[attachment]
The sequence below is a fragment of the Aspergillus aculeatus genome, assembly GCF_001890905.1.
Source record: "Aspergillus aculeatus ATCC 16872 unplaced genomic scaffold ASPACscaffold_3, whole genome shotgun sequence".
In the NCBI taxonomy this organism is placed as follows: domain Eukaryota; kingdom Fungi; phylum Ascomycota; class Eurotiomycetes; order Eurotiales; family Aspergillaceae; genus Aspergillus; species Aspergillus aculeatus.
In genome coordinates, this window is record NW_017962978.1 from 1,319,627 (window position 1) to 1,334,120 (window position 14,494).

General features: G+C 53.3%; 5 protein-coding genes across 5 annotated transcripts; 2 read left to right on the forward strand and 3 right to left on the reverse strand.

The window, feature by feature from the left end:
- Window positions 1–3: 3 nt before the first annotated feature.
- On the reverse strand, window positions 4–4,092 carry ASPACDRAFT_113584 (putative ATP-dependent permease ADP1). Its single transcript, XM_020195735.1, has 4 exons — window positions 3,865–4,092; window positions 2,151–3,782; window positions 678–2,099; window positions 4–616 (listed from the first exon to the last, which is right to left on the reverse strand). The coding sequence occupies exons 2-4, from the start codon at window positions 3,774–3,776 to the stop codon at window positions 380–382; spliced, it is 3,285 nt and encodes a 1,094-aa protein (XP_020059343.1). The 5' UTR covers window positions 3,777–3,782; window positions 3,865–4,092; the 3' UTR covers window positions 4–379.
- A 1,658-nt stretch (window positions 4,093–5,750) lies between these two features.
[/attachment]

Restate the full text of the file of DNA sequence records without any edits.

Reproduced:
The sequence below is a fragment of the Aspergillus aculeatus genome, assembly GCF_001890905.1.
Source record: "Aspergillus aculeatus ATCC 16872 unplaced genomic scaffold ASPACscaffold_3, whole genome shotgun sequence".
In the NCBI taxonomy this organism is placed as follows: domain Eukaryota; kingdom Fungi; phylum Ascomycota; class Eurotiomycetes; order Eurotiales; family Aspergillaceae; genus Aspergillus; species Aspergillus aculeatus.
In genome coordinates, this window is record NW_017962978.1 from 1,319,627 (window position 1) to 1,334,120 (window position 14,494).

General features: G+C 53.3%; 5 protein-coding genes across 5 annotated transcripts; 2 read left to right on the forward strand and 3 right to left on the reverse strand.

The window, feature by feature from the left end:
- Window positions 1–3: 3 nt before the first annotated feature.
- On the reverse strand, window positions 4–4,092 carry ASPACDRAFT_113584 (putative ATP-dependent permease ADP1). Its single transcript, XM_020195735.1, has 4 exons — window positions 3,865–4,092; window positions 2,151–3,782; window positions 678–2,099; window positions 4–616 (listed from the first exon to the last, which is right to left on the reverse strand). The coding sequence occupies exons 2-4, from the start codon at window positions 3,774–3,776 to the stop codon at window positions 380–382; spliced, it is 3,285 nt and encodes a 1,094-aa protein (XP_020059343.1). The 5' UTR covers window positions 3,777–3,782; window positions 3,865–4,092; the 3' UTR covers window positions 4–379.
- A 1,658-nt stretch (window positions 4,093–5,750) lies between these two features.